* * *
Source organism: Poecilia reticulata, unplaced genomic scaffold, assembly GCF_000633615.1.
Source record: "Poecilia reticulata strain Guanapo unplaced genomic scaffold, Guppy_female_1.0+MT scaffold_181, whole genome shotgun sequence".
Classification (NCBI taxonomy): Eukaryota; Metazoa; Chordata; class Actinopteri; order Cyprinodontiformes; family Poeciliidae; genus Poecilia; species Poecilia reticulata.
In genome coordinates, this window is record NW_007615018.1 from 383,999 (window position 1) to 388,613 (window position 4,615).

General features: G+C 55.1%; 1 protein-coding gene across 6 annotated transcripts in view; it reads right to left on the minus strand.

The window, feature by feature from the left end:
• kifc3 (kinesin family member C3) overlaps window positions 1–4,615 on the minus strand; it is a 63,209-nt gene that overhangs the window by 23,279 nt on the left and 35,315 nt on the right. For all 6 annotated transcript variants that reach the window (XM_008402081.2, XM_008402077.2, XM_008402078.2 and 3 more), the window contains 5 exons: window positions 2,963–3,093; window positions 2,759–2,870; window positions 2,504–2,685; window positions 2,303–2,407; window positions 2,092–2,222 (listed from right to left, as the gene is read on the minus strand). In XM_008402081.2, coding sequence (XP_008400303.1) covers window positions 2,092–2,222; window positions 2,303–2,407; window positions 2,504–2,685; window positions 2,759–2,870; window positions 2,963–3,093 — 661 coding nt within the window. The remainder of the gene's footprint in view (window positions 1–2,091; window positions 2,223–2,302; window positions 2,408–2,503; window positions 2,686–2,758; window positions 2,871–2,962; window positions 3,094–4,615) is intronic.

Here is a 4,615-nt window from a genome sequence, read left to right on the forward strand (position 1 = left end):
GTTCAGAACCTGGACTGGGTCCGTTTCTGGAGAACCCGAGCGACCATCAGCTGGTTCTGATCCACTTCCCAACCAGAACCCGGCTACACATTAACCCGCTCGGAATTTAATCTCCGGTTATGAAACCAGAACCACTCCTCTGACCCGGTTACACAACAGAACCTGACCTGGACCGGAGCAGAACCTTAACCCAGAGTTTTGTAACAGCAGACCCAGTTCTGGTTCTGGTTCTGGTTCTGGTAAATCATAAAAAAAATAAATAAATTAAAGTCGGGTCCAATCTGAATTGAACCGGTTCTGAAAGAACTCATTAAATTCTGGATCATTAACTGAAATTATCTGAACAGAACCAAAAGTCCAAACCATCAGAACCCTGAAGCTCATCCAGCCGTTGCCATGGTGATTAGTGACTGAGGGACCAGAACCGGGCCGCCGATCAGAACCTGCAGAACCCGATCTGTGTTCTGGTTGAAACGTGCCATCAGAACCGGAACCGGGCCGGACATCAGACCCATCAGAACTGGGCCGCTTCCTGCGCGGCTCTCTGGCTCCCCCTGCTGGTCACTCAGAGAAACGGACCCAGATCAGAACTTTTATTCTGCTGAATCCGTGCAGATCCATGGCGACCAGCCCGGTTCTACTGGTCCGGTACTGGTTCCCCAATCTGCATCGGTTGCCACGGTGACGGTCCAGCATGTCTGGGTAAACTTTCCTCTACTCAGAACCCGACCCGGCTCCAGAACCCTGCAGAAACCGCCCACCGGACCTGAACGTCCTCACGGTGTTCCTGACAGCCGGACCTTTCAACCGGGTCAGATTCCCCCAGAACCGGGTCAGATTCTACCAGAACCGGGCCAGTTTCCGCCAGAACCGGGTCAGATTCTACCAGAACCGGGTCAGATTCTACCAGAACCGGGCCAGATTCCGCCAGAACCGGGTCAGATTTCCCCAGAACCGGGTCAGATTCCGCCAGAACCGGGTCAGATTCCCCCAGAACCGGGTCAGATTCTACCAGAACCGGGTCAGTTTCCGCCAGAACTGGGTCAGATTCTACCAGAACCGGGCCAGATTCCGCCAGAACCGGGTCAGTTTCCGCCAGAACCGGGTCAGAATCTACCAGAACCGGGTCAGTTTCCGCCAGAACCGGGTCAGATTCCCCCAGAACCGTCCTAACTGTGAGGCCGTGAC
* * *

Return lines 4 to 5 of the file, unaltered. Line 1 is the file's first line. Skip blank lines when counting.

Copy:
In genome coordinates, this window is record NW_007615018.1 from 383,999 (window position 1) to 388,613 (window position 4,615).

General features: G+C 55.1%; 1 protein-coding gene across 6 annotated transcripts in view; it reads right to left on the minus strand.